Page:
Do urethane caster wheels deform over time under load


This question is of great interest to me. If, say, I has a 1500 lb
rated caster with a urethane wheel, would it deform under 800 lb
load, enough to make it troublesome to move. Thanks
i
Reply to
Ignoramus17831
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Yes. Sitting for several months will definitely flat spot.
Reply to
RoyJ
Not in my experience. They are quite good at remaining round. Steve
Reply to
Steve Lusardi
Hey Iggy,
My take on it is that is very specific to the compound formula. We had urethane roller guides on elevators that after a few years would get little flat spots just when they sat over a weekend in an office building and didn't move. First thing on Monday morning they would rumble like crazy but then smooth out after the first 5 or 6 runs. These problem ones were then replaced by another urethane product that didn't have that problem. So it's in the exact formula, and I don't know how you would find that out without some plain old empirical testing.
Take care.
Brian Lawson, Bothwell, Ontario.
Reply to
Brian Lawson
What color are they? The softer Urethane will deform but the harder ones will not. In die work, Urethane is color coded to hardness but I'm not sure if is an adhered to standard and may even vary per mfgr.
Reply to
Buerste
At the risk of causing a serious consternation, I want to confess that I am going to make a base for this mill on casters. I will need to move it about quite a bit. We are likely doing a house addition this year and the mill will move into the new shop. I can always put 2x4s under the base for stable placement.
Anyhow, I have these Colson 1500 lbs casters with dark red urethane wheels, and I want to know if they would become unusable if I let the mill sit on them for a week or two.
i
Reply to
Ignoramus17831
Try pressing your thumb nail into the urethane. My guess is: If you can see an indentation, they will get a flat spot. If you can't, they won't.
Paul
Reply to
co_farmer
Why can't you use casters with cast iron wheels? These will *not* deform.
I would ask Colson, but I would be suspicious of anything non-metallic.
Joe Gwinn
Reply to
Joseph Gwinn
How about using whatever casters, but, after placing the mill use the "step on feet" that will take the weight off the casters until you need to move the mill again? I do this with a nice heavy duty castered table that I have.
Bob AZ
Reply to
Bob AZ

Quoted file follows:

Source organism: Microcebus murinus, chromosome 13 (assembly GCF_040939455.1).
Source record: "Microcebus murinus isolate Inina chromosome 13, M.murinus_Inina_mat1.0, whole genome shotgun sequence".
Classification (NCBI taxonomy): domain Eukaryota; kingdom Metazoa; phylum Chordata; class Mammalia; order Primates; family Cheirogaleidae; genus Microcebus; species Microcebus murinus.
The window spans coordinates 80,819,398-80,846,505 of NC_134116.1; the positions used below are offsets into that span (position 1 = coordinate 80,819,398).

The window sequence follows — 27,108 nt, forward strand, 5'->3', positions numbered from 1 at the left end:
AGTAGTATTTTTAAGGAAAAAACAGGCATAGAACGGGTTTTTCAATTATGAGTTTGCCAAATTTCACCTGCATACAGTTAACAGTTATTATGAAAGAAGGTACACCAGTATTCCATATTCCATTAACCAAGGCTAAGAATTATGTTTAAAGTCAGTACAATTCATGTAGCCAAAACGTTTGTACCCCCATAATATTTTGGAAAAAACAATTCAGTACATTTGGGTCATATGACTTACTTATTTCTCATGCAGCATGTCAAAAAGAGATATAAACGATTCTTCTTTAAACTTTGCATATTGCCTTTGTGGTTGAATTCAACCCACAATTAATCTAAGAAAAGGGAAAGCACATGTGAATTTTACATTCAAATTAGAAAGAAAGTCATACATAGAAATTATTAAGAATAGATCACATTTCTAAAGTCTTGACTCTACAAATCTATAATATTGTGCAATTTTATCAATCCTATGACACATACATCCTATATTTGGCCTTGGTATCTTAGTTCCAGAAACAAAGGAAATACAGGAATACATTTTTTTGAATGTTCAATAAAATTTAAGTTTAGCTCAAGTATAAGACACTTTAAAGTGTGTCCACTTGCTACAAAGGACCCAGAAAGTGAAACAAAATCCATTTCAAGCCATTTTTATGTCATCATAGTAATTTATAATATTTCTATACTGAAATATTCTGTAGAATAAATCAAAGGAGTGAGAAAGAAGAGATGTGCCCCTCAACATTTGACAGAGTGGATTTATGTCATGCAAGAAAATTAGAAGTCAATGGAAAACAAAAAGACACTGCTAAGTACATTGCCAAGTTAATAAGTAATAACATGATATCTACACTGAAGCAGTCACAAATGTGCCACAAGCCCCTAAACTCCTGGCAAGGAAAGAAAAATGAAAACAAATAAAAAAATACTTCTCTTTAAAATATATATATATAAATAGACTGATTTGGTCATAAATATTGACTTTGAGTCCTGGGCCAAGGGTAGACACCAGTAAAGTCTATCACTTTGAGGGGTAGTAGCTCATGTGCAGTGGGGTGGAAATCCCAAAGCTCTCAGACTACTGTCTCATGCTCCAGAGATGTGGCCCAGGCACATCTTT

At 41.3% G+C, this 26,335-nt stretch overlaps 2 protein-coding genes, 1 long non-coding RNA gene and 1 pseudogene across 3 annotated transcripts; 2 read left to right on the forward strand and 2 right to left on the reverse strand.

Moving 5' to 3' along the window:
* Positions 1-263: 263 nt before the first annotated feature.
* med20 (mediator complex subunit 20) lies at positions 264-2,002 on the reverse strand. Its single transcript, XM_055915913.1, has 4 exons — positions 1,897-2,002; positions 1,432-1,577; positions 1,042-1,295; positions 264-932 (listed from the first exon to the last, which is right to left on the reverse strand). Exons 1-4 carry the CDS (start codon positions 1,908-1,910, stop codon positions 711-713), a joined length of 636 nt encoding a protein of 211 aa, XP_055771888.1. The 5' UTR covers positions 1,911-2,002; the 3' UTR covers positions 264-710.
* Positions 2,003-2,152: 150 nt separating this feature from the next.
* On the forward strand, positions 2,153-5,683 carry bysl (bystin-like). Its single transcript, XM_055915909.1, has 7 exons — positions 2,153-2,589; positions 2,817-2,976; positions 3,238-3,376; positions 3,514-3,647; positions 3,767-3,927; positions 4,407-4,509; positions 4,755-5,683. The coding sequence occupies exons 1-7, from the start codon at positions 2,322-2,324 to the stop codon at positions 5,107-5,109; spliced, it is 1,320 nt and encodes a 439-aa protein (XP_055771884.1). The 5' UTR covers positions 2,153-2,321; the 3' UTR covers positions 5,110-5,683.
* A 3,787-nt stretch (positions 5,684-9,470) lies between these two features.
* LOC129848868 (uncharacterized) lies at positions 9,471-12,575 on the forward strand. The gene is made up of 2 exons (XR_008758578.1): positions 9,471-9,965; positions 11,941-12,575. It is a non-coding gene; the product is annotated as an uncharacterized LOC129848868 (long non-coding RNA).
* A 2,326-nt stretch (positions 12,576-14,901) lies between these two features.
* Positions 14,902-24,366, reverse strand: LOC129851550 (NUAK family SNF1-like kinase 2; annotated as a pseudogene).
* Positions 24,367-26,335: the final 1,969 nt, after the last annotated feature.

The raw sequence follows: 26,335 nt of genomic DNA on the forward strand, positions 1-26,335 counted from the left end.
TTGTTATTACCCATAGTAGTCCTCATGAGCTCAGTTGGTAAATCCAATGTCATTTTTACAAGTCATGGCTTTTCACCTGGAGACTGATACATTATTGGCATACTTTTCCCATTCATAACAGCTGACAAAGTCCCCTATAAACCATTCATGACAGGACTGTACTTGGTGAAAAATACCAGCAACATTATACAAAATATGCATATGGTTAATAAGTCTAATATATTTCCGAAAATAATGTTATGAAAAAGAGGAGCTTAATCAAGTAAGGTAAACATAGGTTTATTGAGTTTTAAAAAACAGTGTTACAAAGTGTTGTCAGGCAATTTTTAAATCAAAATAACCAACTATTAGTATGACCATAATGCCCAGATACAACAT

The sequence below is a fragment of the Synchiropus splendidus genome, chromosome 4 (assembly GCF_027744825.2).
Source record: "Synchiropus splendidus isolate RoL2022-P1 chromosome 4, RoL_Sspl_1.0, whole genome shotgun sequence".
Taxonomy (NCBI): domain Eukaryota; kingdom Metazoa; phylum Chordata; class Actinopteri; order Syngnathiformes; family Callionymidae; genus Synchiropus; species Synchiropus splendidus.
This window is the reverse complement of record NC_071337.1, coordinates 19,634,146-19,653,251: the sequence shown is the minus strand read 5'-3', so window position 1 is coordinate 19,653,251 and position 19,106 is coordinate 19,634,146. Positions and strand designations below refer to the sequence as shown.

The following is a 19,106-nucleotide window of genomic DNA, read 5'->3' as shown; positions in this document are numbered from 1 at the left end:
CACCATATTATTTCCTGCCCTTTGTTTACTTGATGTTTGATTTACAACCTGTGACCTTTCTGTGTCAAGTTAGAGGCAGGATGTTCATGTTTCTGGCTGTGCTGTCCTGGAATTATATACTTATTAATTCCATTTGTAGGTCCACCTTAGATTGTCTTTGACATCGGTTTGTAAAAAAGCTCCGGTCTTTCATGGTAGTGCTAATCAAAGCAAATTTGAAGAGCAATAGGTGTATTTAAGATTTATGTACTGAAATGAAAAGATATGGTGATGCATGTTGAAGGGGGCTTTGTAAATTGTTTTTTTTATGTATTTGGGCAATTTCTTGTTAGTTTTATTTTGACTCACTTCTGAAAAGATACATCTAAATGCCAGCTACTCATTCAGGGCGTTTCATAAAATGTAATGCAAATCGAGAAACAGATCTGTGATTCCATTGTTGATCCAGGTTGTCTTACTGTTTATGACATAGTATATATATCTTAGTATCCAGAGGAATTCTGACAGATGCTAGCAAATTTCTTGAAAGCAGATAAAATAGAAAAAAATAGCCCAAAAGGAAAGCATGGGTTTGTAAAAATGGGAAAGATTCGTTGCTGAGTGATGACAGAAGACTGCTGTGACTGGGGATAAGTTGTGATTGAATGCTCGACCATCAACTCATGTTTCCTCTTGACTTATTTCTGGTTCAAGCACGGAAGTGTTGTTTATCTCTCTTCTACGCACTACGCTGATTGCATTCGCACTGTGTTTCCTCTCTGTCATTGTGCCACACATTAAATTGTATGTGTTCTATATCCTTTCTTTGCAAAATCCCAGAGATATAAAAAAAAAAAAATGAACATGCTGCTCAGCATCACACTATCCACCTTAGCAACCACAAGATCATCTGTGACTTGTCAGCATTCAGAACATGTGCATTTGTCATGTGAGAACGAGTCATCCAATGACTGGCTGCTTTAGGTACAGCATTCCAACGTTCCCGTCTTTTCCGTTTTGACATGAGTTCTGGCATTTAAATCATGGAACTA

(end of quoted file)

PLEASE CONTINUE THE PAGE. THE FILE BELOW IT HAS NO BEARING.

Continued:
Beyond using solid metal wheels, also look to heavy duty screw down leveling feet. I think Surplus Center has/had some levelers, and if not, the usual sources should. If you take the weight off the wheels when the mill is parked, caster flat spotting won't be an issue.
Reply to
Pete C.
I can, and I have them in my mcmaster cart. But I already have the colson casters.
As am I. I also think that metal wheels would be easier to move with a load this heavy.
i
Reply to
Ignoramus17831
If they are made for wheels, they are tough. Prober tables in semi-conductor houses and other equipment are mounted on them - cleaner.
I have a heavy tube table with my large bench vice on concrete and they roll for the past 9 years. Before that the table was in a Fab line.
Martin
Ignoramus17831 wrote:
Reply to
Martin H. Eastburn
My table saw is like that. I've got a similar base form my radial arm saw. Never thought about one for a mill.
Reply to
Bob La Londe
Probably. The easy solution is to use them. Then put some blocks under the base. That would be better than using just the casters because the mill would also be more stable than on wheels.
Reply to
Steve W.
Please don't say you aren't going to level it!
Reply to
Buerste
I made a base for my mill which wieghs aroud 700KG I used 4 x 200KG casters with the red urethane ,I made and attached screw down jacks to the four coners of the base so I could jack the weight off the wheels and level the machine .It also makes it alot more stable when using it.I was worried about the urethane flattening and the wheels moving while using it . When I need to move it I just screw the jacks up and lower it onto the wheels, reposition and raise it on the jacks an level .
Reply to
Kevin(Bluey)
The other problem with wheels (especially if made of cast iron) is that the mill may move around in response to machining motions. I like the suggestions of having a caster plus a retractable solid foot of some kind at each corner.
Mills are not as sensitive to leveling as lathes, but adjustability is nonetheless needed in at least one of the solid feet to handle floors that are not perfectly flat, or the mill may rock back and forth as machining proceeds, which would be really annoying.
Joe Gwinn
Reply to
Joseph Gwinn
Once I get the mill in place, I will put 2x4s under the base.
i
Reply to
Ignoramus5886
Ignoramus5886 fired this volley in news:fs-dnUZuQoubAwrWnZ2dnUVZ snipped-for-privacy@giganews.com:
That's not the best base, unless the mill is heavy enough to partially crush the wood. In the most exact sense, you'll never get it to sit tight on the floor without a three-point or four-point-and-one-adjustable stance.
LLoyd
Reply to
Lloyd E. Sponenburgh
Ignoramus5886 fired this volley in news:fs-dnUZuQoubAwrWnZ2dnUVZ snipped-for-privacy@giganews.com:
I should have added... I have a #2 Cincy horizontal mill with a BP "M" head. It's on roller bars, just because I've never really decided where it should be.
It doesn't "rock" because the floor is quite level where it sits, but when I'm using a big out-of-balance tool at a fairly low spindle speed, the 3200lb machine actually rolls fore-and-back about 1/16". It's not a problem, but a little disconcerting. You don't so much see it as feel it when you're on the dials.
LLoyd
Reply to
Lloyd E. Sponenburgh

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